By Adam Armour/The Itawamba County Times
Following a slap on the wrist by the state auditor, the Itawamba County Sheriff’s Department will have to start submitting purchase orders for equipment bought using its general fund account.
It’s not as big a deal as it sounds; more or less, the end result is more paperwork for the jailer.
During its regular meeting last week, the Itawamba County Board of Supervisors discussed at length the method by which the sheriff’s department spends money pooled in its commissary account. It’s not that there was a problem with how the money was being spent per se; it’s just that the county offices have no official records of where the money’s going.
According to board attorney Bo Russell, the county received an audit violation last year because of this. There are no financial ramifications to this warning as long as the violations come to an end. Essentially, it’s a warning.
Now, for a bit of explanation: When a person is arrested and incarcerated in the Itawamba County jail, the inmate or his or her family may give money to the jailer to put into a commissary fund. This money is used to make “privilege purchases” — things that make jail inmates a bit more comfortable. Cigarettes, coffee and snacks are examples of items purchased with an inmate’s commissary money. Each week, inmates are able to select from items on a large list, which are then ordered from Tiger Commissary Services.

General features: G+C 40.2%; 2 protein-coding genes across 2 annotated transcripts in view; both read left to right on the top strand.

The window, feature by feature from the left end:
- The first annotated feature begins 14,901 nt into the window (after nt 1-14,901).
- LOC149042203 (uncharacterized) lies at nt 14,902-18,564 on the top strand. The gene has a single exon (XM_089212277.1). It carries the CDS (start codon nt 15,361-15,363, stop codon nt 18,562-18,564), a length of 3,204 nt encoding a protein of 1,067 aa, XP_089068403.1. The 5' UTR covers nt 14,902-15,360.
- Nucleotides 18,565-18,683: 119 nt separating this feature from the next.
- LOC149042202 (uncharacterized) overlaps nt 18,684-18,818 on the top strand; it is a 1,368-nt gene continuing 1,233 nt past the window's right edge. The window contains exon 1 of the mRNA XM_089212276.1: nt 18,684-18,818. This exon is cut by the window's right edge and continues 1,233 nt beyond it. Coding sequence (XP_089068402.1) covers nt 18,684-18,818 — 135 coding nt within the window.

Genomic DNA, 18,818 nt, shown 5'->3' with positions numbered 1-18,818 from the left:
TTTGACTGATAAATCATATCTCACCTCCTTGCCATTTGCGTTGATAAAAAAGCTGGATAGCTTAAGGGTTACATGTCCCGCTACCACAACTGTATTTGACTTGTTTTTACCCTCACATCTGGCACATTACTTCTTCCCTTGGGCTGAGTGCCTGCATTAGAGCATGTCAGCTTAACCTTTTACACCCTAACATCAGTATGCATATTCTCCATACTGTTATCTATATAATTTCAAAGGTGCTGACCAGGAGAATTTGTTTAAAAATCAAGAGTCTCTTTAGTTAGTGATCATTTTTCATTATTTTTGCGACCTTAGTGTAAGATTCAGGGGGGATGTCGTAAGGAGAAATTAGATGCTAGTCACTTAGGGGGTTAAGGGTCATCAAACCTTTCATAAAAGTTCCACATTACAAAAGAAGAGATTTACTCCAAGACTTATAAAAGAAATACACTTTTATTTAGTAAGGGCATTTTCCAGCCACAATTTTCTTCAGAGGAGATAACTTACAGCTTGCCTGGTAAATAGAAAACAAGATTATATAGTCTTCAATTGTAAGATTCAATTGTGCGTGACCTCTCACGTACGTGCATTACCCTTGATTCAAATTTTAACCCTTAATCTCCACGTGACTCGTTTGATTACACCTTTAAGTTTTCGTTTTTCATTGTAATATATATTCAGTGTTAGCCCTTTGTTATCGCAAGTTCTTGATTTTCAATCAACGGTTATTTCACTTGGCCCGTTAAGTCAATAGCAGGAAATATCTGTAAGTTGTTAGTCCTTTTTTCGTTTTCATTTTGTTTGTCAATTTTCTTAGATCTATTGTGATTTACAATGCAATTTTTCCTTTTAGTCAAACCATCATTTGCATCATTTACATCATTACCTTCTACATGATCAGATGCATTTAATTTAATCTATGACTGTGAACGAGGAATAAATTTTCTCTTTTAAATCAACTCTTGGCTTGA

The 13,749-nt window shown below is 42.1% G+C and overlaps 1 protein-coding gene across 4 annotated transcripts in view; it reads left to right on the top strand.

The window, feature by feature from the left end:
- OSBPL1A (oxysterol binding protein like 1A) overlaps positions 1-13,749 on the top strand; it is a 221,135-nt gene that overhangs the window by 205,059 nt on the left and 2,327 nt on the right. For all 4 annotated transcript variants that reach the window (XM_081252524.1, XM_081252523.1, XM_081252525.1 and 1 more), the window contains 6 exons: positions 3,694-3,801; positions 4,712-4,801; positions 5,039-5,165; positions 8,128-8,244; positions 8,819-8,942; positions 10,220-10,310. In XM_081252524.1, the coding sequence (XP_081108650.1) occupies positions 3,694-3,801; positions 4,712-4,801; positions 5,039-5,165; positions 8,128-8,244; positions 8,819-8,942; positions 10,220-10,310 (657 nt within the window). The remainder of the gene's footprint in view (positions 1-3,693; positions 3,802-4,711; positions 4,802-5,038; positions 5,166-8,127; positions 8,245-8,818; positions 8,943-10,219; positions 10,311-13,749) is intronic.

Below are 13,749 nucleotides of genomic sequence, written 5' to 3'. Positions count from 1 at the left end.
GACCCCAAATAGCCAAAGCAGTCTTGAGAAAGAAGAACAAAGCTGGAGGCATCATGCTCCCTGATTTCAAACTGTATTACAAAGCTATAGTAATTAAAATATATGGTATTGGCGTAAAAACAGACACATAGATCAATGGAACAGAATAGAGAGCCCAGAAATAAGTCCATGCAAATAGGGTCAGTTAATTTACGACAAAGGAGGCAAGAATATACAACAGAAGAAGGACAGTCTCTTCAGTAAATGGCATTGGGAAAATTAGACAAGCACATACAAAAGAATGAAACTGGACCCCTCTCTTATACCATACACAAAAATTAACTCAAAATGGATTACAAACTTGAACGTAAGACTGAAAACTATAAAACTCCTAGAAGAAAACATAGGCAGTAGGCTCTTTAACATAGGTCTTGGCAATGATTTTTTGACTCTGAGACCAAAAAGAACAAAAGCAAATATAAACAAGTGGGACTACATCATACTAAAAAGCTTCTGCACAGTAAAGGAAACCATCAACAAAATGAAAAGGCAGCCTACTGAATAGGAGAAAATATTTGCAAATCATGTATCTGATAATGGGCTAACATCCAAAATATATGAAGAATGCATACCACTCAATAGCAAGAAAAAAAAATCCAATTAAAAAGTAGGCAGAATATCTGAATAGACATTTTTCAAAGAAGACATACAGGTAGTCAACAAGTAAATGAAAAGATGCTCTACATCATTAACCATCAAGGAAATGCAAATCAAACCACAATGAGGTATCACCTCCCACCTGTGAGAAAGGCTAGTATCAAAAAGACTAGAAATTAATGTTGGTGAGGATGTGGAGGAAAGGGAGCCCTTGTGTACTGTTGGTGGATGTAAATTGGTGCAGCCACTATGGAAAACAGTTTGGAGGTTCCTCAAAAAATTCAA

When an inmate orders an item from the commissary orders sheet, the appropriate funds are taken from his or her account to pay for the purchases. A portion of that money goes back to the jail itself, which then divides it into two accounts: a general fund — essentially the jail’s petty cash reserves — and the inmate fund, which is used to purchase things that benefit the prisoners directly.
For example, when the jail’s ice machine breaks down, jail administrator Vicky Russell might use the general fund to purchase a new one; if the inmates’ television is on the blink, she’ll use the inmate fund to have it repaired.
In the end, this saves taxpayers from having to make a lot of everyday purchases at the jail.
All of this money is kept in a bank account and all purchases, down to the last Twinkie, are carefully recorded.
But, according to the auditor, the jail will have to start submitting purchase orders for more costly items, just like all of the other county departments.
“We don’t have any problems with how [the jail’s] spending the money; it’s how it’s being documented,” Supervisor Eric “Tiny” Hughes told the board. He then questioned why there was even a need to change anything.
“They’ve been doing a good job with it; let’s leave well enough alone,” he said.
But Russell said “well enough” isn’t “good enough,” and that the jail would have to begin obtaining purchase orders on items bought using its general fund money so that the county could keep those purchases on record with all the rest.
County administrator Gary Franks said the situation “really isn’t a big deal.”
“Procedurally, we just need to get it on our records over here,” he said. “Nobody’s done a thing wrong.”